Greetings, fellow humans! Years ago in Boulder, CO I was a busy massage therapist working on a wide variety of clients, many of whom were competitive athletes. One particular client was experiencing some chronic pain in her iliotibial band. (This is a common issue for competitive runners and cyclists.) She was training for one of her numerous triathlons and getting massages to relax and to address her various pains. As I worked on the area just above the lateral aspect of her knee, I asked her, “Is the pain here?”
“No,” She said, “It’s a little closer to me.”
I paused for a moment. “I’m already touching your leg,” I said, “Tell me... Where is Me?”
We spent a few minutes exploring this idea. As I touched other places on her body, we worked closer to her head, finally touching her head, yet I still could not touch “Me”. Together we figured out that “Me” was a tiny little spot in the very center of her head, somewhere between the ears. This highly successful professional with all the outward appearances of athleticism was somehow almost completely separated from her body! With some time and a little renewed focus, we worked to expand “Me” to fill her physical body. According to her, the transformation was huge, allowing more pleasure in her athletic endeavors, and better results at the finish line. I would venture to say, perhaps she gained more pleasure from life in general.
Over the years, this example has illustrated what I see as a common mistake in our society: Many of us view our own body as somehow not “us”. We seem to view our physical self as external, like some brain transportation device, or perhaps at times even view it as an enemy. We may struggle against our own physiology in an attempt to “get fit” as if waging battle against some unwilling foe. I often hear people refer to “My stupid shoulder”, "My bad knee", “My lousy back”, etc… We have taken the false dichotomy of mind and body to an extreme. Many of us even look in the mirror with disdain on a daily basis as we badmouth this one miraculous body that must last a lifetime.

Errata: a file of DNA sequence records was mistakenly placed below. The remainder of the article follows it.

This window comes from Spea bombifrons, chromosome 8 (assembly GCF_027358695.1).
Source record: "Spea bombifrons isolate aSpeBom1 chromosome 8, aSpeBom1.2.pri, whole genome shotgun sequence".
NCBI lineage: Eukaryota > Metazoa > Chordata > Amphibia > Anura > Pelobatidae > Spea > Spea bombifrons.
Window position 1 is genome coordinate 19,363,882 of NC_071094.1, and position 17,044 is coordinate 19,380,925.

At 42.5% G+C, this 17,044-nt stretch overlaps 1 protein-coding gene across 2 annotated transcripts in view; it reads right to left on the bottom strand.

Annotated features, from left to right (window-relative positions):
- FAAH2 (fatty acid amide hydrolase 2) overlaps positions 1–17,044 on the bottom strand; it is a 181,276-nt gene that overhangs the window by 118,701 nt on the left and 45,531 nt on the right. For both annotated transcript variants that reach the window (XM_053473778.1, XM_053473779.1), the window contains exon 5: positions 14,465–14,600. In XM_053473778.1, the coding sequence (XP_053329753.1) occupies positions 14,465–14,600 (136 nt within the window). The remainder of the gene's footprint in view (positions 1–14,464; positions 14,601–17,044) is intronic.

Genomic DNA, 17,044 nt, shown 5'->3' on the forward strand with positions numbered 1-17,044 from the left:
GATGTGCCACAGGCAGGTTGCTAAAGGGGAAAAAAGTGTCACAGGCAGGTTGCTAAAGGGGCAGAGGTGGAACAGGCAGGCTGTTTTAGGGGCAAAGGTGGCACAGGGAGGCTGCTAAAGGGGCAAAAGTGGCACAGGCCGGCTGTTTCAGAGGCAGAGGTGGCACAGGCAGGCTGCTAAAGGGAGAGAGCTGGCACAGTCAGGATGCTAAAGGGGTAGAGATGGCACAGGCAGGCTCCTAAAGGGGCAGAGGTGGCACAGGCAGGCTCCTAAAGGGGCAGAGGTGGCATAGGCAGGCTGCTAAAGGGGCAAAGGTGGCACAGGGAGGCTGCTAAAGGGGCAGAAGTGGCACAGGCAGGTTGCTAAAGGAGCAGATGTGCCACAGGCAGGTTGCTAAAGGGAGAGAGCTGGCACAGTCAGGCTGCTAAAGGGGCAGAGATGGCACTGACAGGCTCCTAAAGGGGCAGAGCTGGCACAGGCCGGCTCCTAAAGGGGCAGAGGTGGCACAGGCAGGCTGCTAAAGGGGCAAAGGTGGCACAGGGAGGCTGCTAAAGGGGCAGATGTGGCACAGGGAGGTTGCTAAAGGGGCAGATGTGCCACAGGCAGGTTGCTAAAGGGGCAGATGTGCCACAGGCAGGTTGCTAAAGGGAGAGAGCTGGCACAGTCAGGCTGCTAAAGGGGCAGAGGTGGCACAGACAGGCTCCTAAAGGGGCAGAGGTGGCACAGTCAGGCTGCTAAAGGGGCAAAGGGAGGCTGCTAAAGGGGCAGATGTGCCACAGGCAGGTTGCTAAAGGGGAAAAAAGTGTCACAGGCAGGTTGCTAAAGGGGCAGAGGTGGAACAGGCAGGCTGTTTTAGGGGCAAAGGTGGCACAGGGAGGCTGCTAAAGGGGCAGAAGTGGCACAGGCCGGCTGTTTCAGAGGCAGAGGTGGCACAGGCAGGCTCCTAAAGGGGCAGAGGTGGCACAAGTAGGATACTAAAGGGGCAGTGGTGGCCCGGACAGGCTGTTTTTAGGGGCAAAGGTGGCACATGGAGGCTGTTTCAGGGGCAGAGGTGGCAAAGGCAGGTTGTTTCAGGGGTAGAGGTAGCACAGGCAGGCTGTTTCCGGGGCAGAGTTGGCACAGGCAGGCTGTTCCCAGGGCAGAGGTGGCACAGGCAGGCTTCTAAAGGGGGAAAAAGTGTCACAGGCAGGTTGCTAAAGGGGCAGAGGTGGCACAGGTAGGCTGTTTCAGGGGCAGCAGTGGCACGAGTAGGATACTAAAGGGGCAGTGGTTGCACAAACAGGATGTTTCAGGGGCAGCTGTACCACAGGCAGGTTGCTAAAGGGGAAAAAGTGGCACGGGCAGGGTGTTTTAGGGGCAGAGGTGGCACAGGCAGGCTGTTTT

There is much debate on what happens when we die. However, I think most of us can agree, So long as our heart is beating and air is filling our lungs, we only have one place to live. Why not live in all of it?
So here’s my question for you…
Where is “Me”?
Close your eyes and take a moment to feel your answer this question. The answer may surprise you.